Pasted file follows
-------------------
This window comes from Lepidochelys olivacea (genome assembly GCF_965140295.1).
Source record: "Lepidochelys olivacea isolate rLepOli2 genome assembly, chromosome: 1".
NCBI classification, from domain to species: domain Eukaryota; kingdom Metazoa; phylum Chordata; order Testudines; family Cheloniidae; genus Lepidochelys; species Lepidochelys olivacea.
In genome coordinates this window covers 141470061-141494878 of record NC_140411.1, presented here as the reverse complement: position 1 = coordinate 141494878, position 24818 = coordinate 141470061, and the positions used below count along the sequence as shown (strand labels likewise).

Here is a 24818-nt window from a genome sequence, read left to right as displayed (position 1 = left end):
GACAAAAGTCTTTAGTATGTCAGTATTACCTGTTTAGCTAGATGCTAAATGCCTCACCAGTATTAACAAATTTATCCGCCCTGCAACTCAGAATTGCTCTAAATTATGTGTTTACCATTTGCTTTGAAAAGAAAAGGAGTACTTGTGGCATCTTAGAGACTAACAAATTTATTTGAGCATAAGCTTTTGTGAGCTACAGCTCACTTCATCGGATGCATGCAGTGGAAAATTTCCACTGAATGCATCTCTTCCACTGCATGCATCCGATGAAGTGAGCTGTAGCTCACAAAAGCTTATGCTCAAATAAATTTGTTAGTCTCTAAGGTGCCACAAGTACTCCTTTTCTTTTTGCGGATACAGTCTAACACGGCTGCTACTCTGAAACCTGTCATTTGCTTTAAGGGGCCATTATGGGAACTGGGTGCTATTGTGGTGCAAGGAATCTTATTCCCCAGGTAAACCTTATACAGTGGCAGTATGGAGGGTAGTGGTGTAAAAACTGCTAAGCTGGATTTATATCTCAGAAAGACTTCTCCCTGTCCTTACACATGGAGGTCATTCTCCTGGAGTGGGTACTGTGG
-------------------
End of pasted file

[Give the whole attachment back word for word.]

This window comes from Lepidochelys olivacea (genome assembly GCF_965140295.1).
Source record: "Lepidochelys olivacea isolate rLepOli2 genome assembly, chromosome: 1".
NCBI classification, from domain to species: domain Eukaryota; kingdom Metazoa; phylum Chordata; order Testudines; family Cheloniidae; genus Lepidochelys; species Lepidochelys olivacea.
In genome coordinates this window covers 141470061-141494878 of record NC_140411.1, presented here as the reverse complement: position 1 = coordinate 141494878, position 24818 = coordinate 141470061, and the positions used below count along the sequence as shown (strand labels likewise).

Here is a 24818-nt window from a genome sequence, read left to right as displayed (position 1 = left end):
GACAAAAGTCTTTAGTATGTCAGTATTACCTGTTTAGCTAGATGCTAAATGCCTCACCAGTATTAACAAATTTATCCGCCCTGCAACTCAGAATTGCTCTAAATTATGTGTTTACCATTTGCTTTGAAAAGAAAAGGAGTACTTGTGGCATCTTAGAGACTAACAAATTTATTTGAGCATAAGCTTTTGTGAGCTACAGCTCACTTCATCGGATGCATGCAGTGGAAAATTTCCACTGAATGCATCTCTTCCACTGCATGCATCCGATGAAGTGAGCTGTAGCTCACAAAAGCTTATGCTCAAATAAATTTGTTAGTCTCTAAGGTGCCACAAGTACTCCTTTTCTTTTTGCGGATACAGTCTAACACGGCTGCTACTCTGAAACCTGTCATTTGCTTTAAGGGGCCATTATGGGAACTGGGTGCTATTGTGGTGCAAGGAATCTTATTCCCCAGGTAAACCTTATACAGTGGCAGTATGGAGGGTAGTGGTGTAAAAACTGCTAAGCTGGATTTATATCTCAGAAAGACTTCTCCCTGTCCTTACACATGGAGGTCATTCTCCTGGAGTGGGTACTGTGG